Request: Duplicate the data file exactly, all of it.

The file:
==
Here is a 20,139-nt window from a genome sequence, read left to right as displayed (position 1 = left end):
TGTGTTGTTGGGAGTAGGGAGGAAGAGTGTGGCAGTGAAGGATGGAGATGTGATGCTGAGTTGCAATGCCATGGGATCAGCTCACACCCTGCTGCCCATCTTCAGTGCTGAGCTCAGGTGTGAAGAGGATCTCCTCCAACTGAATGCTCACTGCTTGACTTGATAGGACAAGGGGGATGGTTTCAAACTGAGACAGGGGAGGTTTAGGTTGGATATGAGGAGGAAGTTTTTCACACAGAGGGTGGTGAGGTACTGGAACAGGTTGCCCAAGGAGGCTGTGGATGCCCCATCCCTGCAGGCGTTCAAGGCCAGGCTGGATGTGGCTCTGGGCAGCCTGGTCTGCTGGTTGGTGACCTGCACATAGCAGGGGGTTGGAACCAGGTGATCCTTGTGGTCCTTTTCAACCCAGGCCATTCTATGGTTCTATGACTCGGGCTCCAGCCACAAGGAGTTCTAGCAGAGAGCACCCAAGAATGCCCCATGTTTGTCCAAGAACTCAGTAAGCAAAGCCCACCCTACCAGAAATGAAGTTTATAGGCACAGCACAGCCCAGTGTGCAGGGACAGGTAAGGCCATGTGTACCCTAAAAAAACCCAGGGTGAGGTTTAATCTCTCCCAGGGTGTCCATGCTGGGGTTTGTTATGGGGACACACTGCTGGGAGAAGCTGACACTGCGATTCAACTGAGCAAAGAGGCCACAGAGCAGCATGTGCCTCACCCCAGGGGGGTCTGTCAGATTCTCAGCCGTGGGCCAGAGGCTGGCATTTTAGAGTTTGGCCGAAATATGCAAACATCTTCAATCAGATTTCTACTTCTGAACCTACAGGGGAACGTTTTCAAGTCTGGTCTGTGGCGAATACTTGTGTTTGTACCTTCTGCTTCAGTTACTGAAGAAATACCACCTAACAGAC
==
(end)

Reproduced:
Here is a 20,139-nt window from a genome sequence, read left to right as displayed (position 1 = left end):
TGTGTTGTTGGGAGTAGGGAGGAAGAGTGTGGCAGTGAAGGATGGAGATGTGATGCTGAGTTGCAATGCCATGGGATCAGCTCACACCCTGCTGCCCATCTTCAGTGCTGAGCTCAGGTGTGAAGAGGATCTCCTCCAACTGAATGCTCACTGCTTGACTTGATAGGACAAGGGGGATGGTTTCAAACTGAGACAGGGGAGGTTTAGGTTGGATATGAGGAGGAAGTTTTTCACACAGAGGGTGGTGAGGTACTGGAACAGGTTGCCCAAGGAGGCTGTGGATGCCCCATCCCTGCAGGCGTTCAAGGCCAGGCTGGATGTGGCTCTGGGCAGCCTGGTCTGCTGGTTGGTGACCTGCACATAGCAGGGGGTTGGAACCAGGTGATCCTTGTGGTCCTTTTCAACCCAGGCCATTCTATGGTTCTATGACTCGGGCTCCAGCCACAAGGAGTTCTAGCAGAGAGCACCCAAGAATGCCCCATGTTTGTCCAAGAACTCAGTAAGCAAAGCCCACCCTACCAGAAATGAAGTTTATAGGCACAGCACAGCCCAGTGTGCAGGGACAGGTAAGGCCATGTGTACCCTAAAAAAACCCAGGGTGAGGTTTAATCTCTCCCAGGGTGTCCATGCTGGGGTTTGTTATGGGGACACACTGCTGGGAGAAGCTGACACTGCGATTCAACTGAGCAAAGAGGCCACAGAGCAGCATGTGCCTCACCCCAGGGGGGTCTGTCAGATTCTCAGCCGTGGGCCAGAGGCTGGCATTTTAGAGTTTGGCCGAAATATGCAAACATCTTCAATCAGATTTCTACTTCTGAACCTACAGGGGAACGTTTTCAAGTCTGGTCTGTGGCGAATACTTGTGTTTGTACCTTCTGCTTCAGTTACTGAAGAAATACCACCTAACAGAC